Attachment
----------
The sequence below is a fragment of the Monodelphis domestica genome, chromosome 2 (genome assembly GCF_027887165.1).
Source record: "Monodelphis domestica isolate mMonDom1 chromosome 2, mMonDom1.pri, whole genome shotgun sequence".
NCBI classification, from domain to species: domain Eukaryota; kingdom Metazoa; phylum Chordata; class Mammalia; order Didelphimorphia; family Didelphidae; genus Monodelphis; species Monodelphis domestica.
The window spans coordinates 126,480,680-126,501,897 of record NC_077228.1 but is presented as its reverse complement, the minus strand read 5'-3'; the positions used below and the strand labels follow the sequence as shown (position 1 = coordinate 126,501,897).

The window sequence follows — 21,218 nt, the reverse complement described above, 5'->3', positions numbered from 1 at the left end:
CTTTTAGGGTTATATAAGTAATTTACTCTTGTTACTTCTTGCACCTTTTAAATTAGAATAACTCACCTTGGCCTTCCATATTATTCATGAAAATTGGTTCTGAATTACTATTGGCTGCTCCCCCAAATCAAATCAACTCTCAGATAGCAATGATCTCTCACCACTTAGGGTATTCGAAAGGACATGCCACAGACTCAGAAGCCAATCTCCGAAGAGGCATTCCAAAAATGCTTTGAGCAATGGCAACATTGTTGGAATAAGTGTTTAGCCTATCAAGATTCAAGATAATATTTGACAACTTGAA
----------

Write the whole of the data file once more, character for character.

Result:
The sequence below is a fragment of the Monodelphis domestica genome, chromosome 2 (genome assembly GCF_027887165.1).
Source record: "Monodelphis domestica isolate mMonDom1 chromosome 2, mMonDom1.pri, whole genome shotgun sequence".
NCBI classification, from domain to species: domain Eukaryota; kingdom Metazoa; phylum Chordata; class Mammalia; order Didelphimorphia; family Didelphidae; genus Monodelphis; species Monodelphis domestica.
The window spans coordinates 126,480,680-126,501,897 of record NC_077228.1 but is presented as its reverse complement, the minus strand read 5'-3'; the positions used below and the strand labels follow the sequence as shown (position 1 = coordinate 126,501,897).

The window sequence follows — 21,218 nt, the reverse complement described above, 5'->3', positions numbered from 1 at the left end:
CTTTTAGGGTTATATAAGTAATTTACTCTTGTTACTTCTTGCACCTTTTAAATTAGAATAACTCACCTTGGCCTTCCATATTATTCATGAAAATTGGTTCTGAATTACTATTGGCTGCTCCCCCAAATCAAATCAACTCTCAGATAGCAATGATCTCTCACCACTTAGGGTATTCGAAAGGACATGCCACAGACTCAGAAGCCAATCTCCGAAGAGGCATTCCAAAAATGCTTTGAGCAATGGCAACATTGTTGGAATAAGTGTTTAGCCTATCAAGATTCAAGATAATATTTGACAACTTGAA